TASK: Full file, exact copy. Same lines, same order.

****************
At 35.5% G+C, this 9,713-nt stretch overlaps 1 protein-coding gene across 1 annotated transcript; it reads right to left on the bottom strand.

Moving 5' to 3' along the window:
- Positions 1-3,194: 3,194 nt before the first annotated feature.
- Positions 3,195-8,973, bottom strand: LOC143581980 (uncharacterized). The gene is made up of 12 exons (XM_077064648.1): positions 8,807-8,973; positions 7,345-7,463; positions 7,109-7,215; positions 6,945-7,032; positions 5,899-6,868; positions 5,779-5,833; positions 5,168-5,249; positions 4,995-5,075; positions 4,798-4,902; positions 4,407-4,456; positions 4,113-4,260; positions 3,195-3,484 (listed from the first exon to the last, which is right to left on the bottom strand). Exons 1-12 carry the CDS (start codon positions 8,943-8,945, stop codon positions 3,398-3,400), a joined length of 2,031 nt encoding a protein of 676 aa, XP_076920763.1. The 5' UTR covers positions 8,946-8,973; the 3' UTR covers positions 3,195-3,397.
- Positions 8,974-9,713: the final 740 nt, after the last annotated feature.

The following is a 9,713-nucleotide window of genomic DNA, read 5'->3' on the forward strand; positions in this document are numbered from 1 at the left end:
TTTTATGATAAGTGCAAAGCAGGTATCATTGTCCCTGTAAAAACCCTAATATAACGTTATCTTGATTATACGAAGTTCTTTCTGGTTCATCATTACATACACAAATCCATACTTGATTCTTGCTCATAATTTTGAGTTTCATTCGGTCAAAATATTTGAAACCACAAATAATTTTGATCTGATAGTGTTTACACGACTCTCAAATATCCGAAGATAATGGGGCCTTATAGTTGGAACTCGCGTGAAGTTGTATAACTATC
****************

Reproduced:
At 35.5% G+C, this 9,713-nt stretch overlaps 1 protein-coding gene across 1 annotated transcript; it reads right to left on the bottom strand.

Moving 5' to 3' along the window:
- Positions 1-3,194: 3,194 nt before the first annotated feature.
- Positions 3,195-8,973, bottom strand: LOC143581980 (uncharacterized). The gene is made up of 12 exons (XM_077064648.1): positions 8,807-8,973; positions 7,345-7,463; positions 7,109-7,215; positions 6,945-7,032; positions 5,899-6,868; positions 5,779-5,833; positions 5,168-5,249; positions 4,995-5,075; positions 4,798-4,902; positions 4,407-4,456; positions 4,113-4,260; positions 3,195-3,484 (listed from the first exon to the last, which is right to left on the bottom strand). Exons 1-12 carry the CDS (start codon positions 8,943-8,945, stop codon positions 3,398-3,400), a joined length of 2,031 nt encoding a protein of 676 aa, XP_076920763.1. The 5' UTR covers positions 8,946-8,973; the 3' UTR covers positions 3,195-3,397.
- Positions 8,974-9,713: the final 740 nt, after the last annotated feature.

The following is a 9,713-nucleotide window of genomic DNA, read 5'->3' on the forward strand; positions in this document are numbered from 1 at the left end:
TTTTATGATAAGTGCAAAGCAGGTATCATTGTCCCTGTAAAAACCCTAATATAACGTTATCTTGATTATACGAAGTTCTTTCTGGTTCATCATTACATACACAAATCCATACTTGATTCTTGCTCATAATTTTGAGTTTCATTCGGTCAAAATATTTGAAACCACAAATAATTTTGATCTGATAGTGTTTACACGACTCTCAAATATCCGAAGATAATGGGGCCTTATAGTTGGAACTCGCGTGAAGTTGTATAACTATC